Process-machine interactions and a multi-sensor fusion approach to predict surface roughness in cylindrical plunge grinding process Conference Paper uri icon

abstract

  • © 2018 The Author(s). Published by Elsevier B.V. Abrasive finishing processes, such as cylindrical plunge grinding are employed across broad industrial sectors for surface quality assurance. However, uncertainties in the workpiece and wheel states due to the highly dynamic nature of the system are known to adversely affect our ability to predict and assure surface quality. Recent advances in smart manufacturing and sensing technologies offer an opportunity to improve surface quality assurance. Central to the sensing scheme for this is the identification of the physical relationship connecting the measured vibration signals with the surface characteristics. While our experimental studies suggest that vibrations over 700-2000Hz are significant determinants of the surface finish (Ra) in the plunge grinding process, prior models do not capture the effect of high frequency signatures (> 500Hz). To understand the physical origin of these high-frequency signatures, a three degree of freedom lumped mass model of the cylindrical plunge grinding process dynamics was investigated in this paper. The model integrates the random distribution of the abrasive particles forming the wheel topography, the interactions between an elementary abrasive particle and the workpiece surface, and the regenerative relationship between the vibrations of the machine structure and the cutting forces. The model was verified on an industry-scale "next generation precision grinder (NGPG)" testbed at the Indian Institute of Technology, Chennai, India. The experiments were conducted at twelve different plunge rates and data was gathered synchronously from two accelerometers and a powercell integrated with the machine tool. The results suggest that the model accurately captures the changes in the high frequency characteristics with the process parameters. Subsequently, a data-driven random forest model was developed to predict Ra using the features extracted from the measured signals. The model was able to predict Ra over various test conditions to an accuracy of R2>90%. Subsequent statistical analysis also suggests that the vibration frequency component in the 700-2000 Hz range contributes significantly to variations in surface finish Ra.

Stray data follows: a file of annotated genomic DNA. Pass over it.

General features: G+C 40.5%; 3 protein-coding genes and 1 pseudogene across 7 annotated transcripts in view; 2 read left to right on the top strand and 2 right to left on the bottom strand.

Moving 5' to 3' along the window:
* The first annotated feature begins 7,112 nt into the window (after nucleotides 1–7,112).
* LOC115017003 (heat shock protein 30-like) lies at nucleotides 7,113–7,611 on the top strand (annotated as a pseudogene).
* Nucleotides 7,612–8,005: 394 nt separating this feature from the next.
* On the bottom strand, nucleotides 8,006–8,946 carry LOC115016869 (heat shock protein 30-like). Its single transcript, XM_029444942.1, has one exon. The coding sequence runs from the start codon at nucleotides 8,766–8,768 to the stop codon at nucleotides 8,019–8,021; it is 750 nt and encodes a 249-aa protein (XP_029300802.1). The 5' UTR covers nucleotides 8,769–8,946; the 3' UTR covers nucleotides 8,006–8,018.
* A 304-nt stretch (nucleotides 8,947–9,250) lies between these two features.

author list (cited authors)

  • Botcha, B., Rajagopal, V., N, R. B., & Bukkapatnam, S.

citation count

  • 8

publication date

  • January 2018